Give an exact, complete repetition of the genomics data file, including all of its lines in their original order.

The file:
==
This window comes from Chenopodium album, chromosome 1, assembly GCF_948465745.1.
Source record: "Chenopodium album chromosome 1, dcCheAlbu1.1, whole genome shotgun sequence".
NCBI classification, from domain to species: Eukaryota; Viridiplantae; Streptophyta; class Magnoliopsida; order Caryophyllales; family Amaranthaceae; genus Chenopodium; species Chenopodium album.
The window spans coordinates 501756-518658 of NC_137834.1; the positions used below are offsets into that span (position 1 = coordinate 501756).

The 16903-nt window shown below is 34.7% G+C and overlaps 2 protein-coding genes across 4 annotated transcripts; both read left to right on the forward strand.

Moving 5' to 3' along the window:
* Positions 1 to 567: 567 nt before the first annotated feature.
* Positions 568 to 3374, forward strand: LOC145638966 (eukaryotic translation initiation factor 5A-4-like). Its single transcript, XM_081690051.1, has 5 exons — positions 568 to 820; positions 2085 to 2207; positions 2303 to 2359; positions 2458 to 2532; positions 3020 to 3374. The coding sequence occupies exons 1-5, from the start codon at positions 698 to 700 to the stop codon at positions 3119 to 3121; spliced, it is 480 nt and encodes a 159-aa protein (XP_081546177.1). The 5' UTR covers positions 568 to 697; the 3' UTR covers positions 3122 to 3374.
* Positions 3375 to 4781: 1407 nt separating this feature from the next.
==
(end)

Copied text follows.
This window comes from Chenopodium album, chromosome 1, assembly GCF_948465745.1.
Source record: "Chenopodium album chromosome 1, dcCheAlbu1.1, whole genome shotgun sequence".
NCBI classification, from domain to species: Eukaryota; Viridiplantae; Streptophyta; class Magnoliopsida; order Caryophyllales; family Amaranthaceae; genus Chenopodium; species Chenopodium album.
The window spans coordinates 501756-518658 of NC_137834.1; the positions used below are offsets into that span (position 1 = coordinate 501756).

The 16903-nt window shown below is 34.7% G+C and overlaps 2 protein-coding genes across 4 annotated transcripts; both read left to right on the forward strand.

Moving 5' to 3' along the window:
* Positions 1 to 567: 567 nt before the first annotated feature.
* Positions 568 to 3374, forward strand: LOC145638966 (eukaryotic translation initiation factor 5A-4-like). Its single transcript, XM_081690051.1, has 5 exons — positions 568 to 820; positions 2085 to 2207; positions 2303 to 2359; positions 2458 to 2532; positions 3020 to 3374. The coding sequence occupies exons 1-5, from the start codon at positions 698 to 700 to the stop codon at positions 3119 to 3121; spliced, it is 480 nt and encodes a 159-aa protein (XP_081546177.1). The 5' UTR covers positions 568 to 697; the 3' UTR covers positions 3122 to 3374.
* Positions 3375 to 4781: 1407 nt separating this feature from the next.